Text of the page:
College Students Receiving Packages Not 'Old School'
Pay attention to increasing package volumes
A lot of things are digital now, but people still love to get physical packages in the mail. College students are no exception. In fact, 95 percent of Americans believe college students look forward to receiving packages at school from friends and family. With students shopping online for electronics, textbooks, medications and other items, they’re likely receiving more packages than ever.1
The above finding is part of an online survey conducted by Harris Poll on behalf of Ricoh. The online survey was conducted August 31-September 2, 2015 in the U.S. with 2,053 adults aged 18 and over (among which 170 are college students).
Resist the trend of late mail delivery
Unfortunately, many recipients don't receive mail and packages on time, with 494 million pieces not reaching their destinations within their allotted time frames.2 This is happening in spite of the fact that first-class single piece mail volume, consisting of stamped items like bill payments, cards and letters, was down 39 percent between 2008 and 2014.3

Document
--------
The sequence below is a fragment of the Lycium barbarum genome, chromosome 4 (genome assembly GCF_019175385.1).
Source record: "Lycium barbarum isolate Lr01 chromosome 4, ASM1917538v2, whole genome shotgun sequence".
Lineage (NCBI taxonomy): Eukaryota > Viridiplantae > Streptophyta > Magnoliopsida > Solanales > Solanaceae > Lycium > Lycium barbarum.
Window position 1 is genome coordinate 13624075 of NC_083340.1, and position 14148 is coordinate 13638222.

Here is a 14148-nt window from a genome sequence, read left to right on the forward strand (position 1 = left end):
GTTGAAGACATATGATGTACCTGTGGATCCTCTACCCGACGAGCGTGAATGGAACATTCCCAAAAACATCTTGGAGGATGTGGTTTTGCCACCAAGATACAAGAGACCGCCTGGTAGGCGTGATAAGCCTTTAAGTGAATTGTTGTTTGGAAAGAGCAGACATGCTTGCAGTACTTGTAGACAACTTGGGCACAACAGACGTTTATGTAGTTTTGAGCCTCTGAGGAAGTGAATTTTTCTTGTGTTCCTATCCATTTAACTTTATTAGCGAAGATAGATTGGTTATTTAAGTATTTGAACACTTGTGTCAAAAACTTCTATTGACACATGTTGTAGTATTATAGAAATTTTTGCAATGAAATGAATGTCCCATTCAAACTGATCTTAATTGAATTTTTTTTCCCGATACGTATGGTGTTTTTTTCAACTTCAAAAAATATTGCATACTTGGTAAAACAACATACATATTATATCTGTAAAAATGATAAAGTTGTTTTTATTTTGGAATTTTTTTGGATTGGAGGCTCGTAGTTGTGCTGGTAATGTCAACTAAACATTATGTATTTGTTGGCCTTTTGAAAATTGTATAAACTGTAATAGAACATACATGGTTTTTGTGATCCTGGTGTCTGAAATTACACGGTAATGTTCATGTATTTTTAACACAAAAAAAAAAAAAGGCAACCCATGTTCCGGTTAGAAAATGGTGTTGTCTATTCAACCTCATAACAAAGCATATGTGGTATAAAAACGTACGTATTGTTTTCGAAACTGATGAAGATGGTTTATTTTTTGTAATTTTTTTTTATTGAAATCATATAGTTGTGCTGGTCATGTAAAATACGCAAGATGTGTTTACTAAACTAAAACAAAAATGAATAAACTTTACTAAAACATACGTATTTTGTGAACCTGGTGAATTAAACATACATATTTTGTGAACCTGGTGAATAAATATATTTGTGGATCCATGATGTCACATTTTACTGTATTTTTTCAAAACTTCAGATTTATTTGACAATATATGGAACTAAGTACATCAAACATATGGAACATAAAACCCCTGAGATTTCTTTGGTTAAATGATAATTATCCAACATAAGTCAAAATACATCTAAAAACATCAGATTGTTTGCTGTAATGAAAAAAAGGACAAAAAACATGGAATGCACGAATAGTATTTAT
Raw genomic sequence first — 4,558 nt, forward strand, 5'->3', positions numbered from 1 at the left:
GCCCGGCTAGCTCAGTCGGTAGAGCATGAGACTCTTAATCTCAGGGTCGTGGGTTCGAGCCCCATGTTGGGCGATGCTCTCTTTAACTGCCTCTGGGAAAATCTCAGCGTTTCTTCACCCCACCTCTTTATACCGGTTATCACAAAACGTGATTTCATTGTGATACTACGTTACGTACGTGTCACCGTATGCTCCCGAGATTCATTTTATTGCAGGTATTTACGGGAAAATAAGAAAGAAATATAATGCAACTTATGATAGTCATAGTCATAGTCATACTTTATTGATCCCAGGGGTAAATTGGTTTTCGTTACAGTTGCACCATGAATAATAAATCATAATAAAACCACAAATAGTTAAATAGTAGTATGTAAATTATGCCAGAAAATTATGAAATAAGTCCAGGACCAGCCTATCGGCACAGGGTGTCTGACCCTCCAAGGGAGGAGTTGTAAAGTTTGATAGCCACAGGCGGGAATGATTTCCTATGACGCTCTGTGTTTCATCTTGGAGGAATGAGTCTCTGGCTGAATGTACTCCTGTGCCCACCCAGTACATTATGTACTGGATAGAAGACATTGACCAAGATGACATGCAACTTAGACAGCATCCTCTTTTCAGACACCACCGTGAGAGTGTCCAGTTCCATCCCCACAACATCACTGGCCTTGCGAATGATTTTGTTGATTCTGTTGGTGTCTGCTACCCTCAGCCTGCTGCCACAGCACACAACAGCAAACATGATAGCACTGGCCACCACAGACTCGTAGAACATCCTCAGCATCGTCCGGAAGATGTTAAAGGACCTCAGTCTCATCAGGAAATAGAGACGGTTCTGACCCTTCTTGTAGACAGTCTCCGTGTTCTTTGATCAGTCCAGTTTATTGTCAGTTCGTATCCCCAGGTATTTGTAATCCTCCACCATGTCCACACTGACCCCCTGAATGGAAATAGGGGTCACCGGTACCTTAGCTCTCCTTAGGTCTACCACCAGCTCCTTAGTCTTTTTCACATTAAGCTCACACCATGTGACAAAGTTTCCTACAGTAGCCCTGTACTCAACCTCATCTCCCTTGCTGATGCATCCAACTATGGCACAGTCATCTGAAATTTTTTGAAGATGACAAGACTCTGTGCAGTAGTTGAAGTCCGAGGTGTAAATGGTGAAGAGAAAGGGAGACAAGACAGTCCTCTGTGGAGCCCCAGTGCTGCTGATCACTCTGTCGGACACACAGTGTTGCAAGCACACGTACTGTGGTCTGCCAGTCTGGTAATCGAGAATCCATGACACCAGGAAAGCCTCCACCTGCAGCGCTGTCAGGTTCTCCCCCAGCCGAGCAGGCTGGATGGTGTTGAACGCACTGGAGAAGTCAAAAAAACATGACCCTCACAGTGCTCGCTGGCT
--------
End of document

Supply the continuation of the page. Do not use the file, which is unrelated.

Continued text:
Design efficient, student-centered mailcenters
Despite the shifting mix of mail types and volumes, many colleges have mailcenters designed for the 1950s. Back then, students received paper mail every day but only one or two packages a year. Students aren't receiving their mail and packages in a timely manner now because they don't know they have mail:
• Approximately 3 out of 4 college students in the survey said it would be helpful to receive immediate notification of a package and/or mail delivery.
Yet mailcenters are the preferred pick-up location:
• More than three-quarters (77 percent) of survey respondents believe that packages and letters are safer being delivered to a mailcenter than to a dorm or off-campus apartment.
Turn "you've got mail" into a positive experience
In old-fashioned mailrooms, too much space is devoted to mailboxes designed for letters in envelopes and too little space to the growing volume of larger packages. When campuses reengineer the physical space, technology and workflows, they can support the way students live today. Ricoh has done this for Florida International University, Lehigh University, Loyola University Maryland and the University of South Alabama. Students can pick up mail without wasting time standing in long lines:
• Packages are tracked throughout the mailcenter using a barcode system.
• Addressees receive email notification that a letter or package has arrived.
• To pick up mail and packages, students visit the mailcenter and swipe their student ID card at a self-service kiosk.
• Mailcenter staffers are alerted by the card swipe, retrieve the items and present them to the student when he or she reaches the counter.
Showcase a modern campus mail system